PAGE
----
Reevaluating the potency of the memory conformity effect

Glen E Bodner, Elisabeth Musch, Tanjeem Azad

    Research output: Contribution to journalArticlepeer-review

    42 Citations (Scopus)


    Witnesses sometimes report event details that are acquired solely from another witness. We reevaluated the potency of this memory conformity effect. After viewing a crime video, some participants learned about nonwitnessed details via discussion (dyad group), reading another participant’s report (read group), or watching another version of the video (both-video group). In Experiment 1, these participants often reported nonwitnessed details, but on a source-judgment test most details were attributed primarily to the actual source rather than to the video. In addition, the dyad group was not more likely than the read or both-video groups to report nonwitnessed details. Participants in Experiment 2 were explicitly discouraged from providing details that were remembered from the secondary source only. These postwarning instructions substantially reduced the memory conformity effect, and a dyad group was not more likely than a read group to report nonwitnessed details. Encouraging source monitoring at test can reduce the negative consequences of co-witness collaboration.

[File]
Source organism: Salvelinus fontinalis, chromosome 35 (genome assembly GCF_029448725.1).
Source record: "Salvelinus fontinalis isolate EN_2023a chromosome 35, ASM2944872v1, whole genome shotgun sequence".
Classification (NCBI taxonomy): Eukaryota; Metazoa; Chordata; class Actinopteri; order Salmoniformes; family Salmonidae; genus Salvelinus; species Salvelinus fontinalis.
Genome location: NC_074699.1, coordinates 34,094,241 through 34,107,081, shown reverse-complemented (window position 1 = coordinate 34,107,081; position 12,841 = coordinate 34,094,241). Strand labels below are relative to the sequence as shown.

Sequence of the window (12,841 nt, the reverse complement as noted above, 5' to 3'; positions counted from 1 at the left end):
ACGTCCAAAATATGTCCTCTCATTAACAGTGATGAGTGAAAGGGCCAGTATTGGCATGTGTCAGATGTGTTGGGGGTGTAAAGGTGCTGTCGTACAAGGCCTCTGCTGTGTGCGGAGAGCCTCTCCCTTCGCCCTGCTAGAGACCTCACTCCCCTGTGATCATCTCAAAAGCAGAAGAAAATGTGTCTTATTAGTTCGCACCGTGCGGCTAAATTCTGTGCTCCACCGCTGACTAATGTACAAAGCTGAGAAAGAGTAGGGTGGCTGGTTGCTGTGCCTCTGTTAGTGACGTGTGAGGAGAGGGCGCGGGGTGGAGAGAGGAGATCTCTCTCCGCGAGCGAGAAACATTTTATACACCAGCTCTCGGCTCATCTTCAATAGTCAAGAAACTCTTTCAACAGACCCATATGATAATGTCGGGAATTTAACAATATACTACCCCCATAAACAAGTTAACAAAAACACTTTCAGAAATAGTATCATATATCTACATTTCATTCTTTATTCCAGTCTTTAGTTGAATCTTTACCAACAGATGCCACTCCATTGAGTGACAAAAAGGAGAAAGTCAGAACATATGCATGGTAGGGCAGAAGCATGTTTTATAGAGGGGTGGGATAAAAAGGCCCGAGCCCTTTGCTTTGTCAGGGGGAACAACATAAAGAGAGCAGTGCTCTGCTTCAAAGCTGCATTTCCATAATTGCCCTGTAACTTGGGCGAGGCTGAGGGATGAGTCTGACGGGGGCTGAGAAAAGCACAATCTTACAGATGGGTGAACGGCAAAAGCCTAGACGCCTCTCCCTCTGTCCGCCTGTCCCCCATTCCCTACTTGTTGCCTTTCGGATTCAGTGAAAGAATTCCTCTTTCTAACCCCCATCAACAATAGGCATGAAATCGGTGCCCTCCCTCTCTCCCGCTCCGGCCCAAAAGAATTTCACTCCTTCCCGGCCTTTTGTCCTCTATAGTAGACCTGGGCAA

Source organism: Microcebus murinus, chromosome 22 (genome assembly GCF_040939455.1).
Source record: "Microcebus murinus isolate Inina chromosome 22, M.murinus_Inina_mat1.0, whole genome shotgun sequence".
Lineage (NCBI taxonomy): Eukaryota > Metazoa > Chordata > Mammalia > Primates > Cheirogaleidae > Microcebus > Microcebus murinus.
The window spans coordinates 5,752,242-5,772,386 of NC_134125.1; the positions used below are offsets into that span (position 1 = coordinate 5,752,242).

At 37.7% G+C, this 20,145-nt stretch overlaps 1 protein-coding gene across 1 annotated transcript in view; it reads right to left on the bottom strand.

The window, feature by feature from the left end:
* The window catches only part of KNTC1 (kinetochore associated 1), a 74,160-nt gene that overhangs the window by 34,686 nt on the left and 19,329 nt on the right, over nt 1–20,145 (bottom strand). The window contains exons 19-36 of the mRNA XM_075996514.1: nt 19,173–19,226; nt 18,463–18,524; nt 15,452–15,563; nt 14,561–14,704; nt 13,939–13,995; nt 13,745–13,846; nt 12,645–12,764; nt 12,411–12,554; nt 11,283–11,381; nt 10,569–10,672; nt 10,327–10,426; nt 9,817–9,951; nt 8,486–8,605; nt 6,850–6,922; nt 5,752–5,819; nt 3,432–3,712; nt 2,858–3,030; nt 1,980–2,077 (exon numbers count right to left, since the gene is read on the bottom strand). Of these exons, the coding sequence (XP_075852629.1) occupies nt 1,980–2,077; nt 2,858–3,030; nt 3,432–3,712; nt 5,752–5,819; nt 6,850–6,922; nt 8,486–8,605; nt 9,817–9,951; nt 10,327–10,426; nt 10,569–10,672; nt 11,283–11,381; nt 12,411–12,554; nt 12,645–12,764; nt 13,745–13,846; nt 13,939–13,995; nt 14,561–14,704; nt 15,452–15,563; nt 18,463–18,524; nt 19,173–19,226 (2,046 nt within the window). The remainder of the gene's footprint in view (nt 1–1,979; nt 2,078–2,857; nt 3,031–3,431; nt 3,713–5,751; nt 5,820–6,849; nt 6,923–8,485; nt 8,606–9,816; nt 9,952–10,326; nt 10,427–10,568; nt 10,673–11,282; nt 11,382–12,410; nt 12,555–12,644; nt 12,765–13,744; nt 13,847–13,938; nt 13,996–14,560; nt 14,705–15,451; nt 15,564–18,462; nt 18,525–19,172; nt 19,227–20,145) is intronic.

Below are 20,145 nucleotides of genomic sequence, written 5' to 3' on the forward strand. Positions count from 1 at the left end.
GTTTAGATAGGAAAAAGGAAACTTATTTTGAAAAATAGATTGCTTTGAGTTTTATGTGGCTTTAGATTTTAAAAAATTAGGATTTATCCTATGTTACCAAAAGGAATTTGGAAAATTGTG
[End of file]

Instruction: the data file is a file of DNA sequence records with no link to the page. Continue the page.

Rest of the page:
Original languageEnglish
    Pages (from-to)1069-1076
    Number of pages8
    JournalMemory and Cognition
    Issue number8
    Publication statusPublished - Dec 2009


    • secondary source
    • read group
    • source monitoring
    • critical detail
    • crime event


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